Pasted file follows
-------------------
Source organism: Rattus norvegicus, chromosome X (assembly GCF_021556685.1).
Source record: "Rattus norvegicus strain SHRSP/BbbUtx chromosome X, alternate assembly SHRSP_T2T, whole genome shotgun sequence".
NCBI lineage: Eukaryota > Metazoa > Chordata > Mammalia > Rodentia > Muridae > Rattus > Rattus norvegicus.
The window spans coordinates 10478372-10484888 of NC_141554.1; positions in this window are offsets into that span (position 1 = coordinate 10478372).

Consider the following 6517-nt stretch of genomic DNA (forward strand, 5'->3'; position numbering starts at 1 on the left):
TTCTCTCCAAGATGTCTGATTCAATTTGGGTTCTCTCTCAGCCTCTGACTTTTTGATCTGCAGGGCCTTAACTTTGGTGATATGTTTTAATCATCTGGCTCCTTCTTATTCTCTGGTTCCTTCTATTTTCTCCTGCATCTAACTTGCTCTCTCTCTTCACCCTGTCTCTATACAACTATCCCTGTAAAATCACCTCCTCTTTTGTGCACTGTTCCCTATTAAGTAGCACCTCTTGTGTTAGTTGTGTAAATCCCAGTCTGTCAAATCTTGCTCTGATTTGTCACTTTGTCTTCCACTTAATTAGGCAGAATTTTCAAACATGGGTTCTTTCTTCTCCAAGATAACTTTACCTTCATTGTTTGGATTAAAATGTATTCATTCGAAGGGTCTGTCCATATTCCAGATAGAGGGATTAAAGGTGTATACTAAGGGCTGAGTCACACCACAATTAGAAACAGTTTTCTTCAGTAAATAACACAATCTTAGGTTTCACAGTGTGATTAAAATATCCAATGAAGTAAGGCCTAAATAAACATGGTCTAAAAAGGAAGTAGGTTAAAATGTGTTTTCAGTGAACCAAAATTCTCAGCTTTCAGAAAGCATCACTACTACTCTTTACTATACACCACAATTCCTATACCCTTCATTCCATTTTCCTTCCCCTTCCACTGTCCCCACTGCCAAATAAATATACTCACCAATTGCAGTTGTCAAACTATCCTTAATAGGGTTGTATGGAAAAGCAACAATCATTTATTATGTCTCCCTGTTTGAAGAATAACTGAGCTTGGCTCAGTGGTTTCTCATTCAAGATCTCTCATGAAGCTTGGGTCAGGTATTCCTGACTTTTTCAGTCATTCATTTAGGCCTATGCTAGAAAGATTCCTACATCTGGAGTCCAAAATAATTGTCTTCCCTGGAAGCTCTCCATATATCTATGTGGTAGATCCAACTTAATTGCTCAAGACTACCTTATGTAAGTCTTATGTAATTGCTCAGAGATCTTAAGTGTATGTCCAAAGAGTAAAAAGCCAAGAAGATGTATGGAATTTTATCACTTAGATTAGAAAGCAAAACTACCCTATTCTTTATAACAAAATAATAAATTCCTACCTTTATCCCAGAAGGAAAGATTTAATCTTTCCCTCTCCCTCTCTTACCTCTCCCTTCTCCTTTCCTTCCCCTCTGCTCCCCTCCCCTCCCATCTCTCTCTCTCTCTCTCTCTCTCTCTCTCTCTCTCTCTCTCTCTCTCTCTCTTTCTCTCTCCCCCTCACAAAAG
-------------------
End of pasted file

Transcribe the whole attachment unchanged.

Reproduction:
Source organism: Rattus norvegicus, chromosome X (assembly GCF_021556685.1).
Source record: "Rattus norvegicus strain SHRSP/BbbUtx chromosome X, alternate assembly SHRSP_T2T, whole genome shotgun sequence".
NCBI lineage: Eukaryota > Metazoa > Chordata > Mammalia > Rodentia > Muridae > Rattus > Rattus norvegicus.
The window spans coordinates 10478372-10484888 of NC_141554.1; positions in this window are offsets into that span (position 1 = coordinate 10478372).

Consider the following 6517-nt stretch of genomic DNA (forward strand, 5'->3'; position numbering starts at 1 on the left):
TTCTCTCCAAGATGTCTGATTCAATTTGGGTTCTCTCTCAGCCTCTGACTTTTTGATCTGCAGGGCCTTAACTTTGGTGATATGTTTTAATCATCTGGCTCCTTCTTATTCTCTGGTTCCTTCTATTTTCTCCTGCATCTAACTTGCTCTCTCTCTTCACCCTGTCTCTATACAACTATCCCTGTAAAATCACCTCCTCTTTTGTGCACTGTTCCCTATTAAGTAGCACCTCTTGTGTTAGTTGTGTAAATCCCAGTCTGTCAAATCTTGCTCTGATTTGTCACTTTGTCTTCCACTTAATTAGGCAGAATTTTCAAACATGGGTTCTTTCTTCTCCAAGATAACTTTACCTTCATTGTTTGGATTAAAATGTATTCATTCGAAGGGTCTGTCCATATTCCAGATAGAGGGATTAAAGGTGTATACTAAGGGCTGAGTCACACCACAATTAGAAACAGTTTTCTTCAGTAAATAACACAATCTTAGGTTTCACAGTGTGATTAAAATATCCAATGAAGTAAGGCCTAAATAAACATGGTCTAAAAAGGAAGTAGGTTAAAATGTGTTTTCAGTGAACCAAAATTCTCAGCTTTCAGAAAGCATCACTACTACTCTTTACTATACACCACAATTCCTATACCCTTCATTCCATTTTCCTTCCCCTTCCACTGTCCCCACTGCCAAATAAATATACTCACCAATTGCAGTTGTCAAACTATCCTTAATAGGGTTGTATGGAAAAGCAACAATCATTTATTATGTCTCCCTGTTTGAAGAATAACTGAGCTTGGCTCAGTGGTTTCTCATTCAAGATCTCTCATGAAGCTTGGGTCAGGTATTCCTGACTTTTTCAGTCATTCATTTAGGCCTATGCTAGAAAGATTCCTACATCTGGAGTCCAAAATAATTGTCTTCCCTGGAAGCTCTCCATATATCTATGTGGTAGATCCAACTTAATTGCTCAAGACTACCTTATGTAAGTCTTATGTAATTGCTCAGAGATCTTAAGTGTATGTCCAAAGAGTAAAAAGCCAAGAAGATGTATGGAATTTTATCACTTAGATTAGAAAGCAAAACTACCCTATTCTTTATAACAAAATAATAAATTCCTACCTTTATCCCAGAAGGAAAGATTTAATCTTTCCCTCTCCCTCTCTTACCTCTCCCTTCTCCTTTCCTTCCCCTCTGCTCCCCTCCCCTCCCATCTCTCTCTCTCTCTCTCTCTCTCTCTCTCTCTCTCTCTCTCTCTCTCTCTCTTTCTCTCTCCCCCTCACAAAAG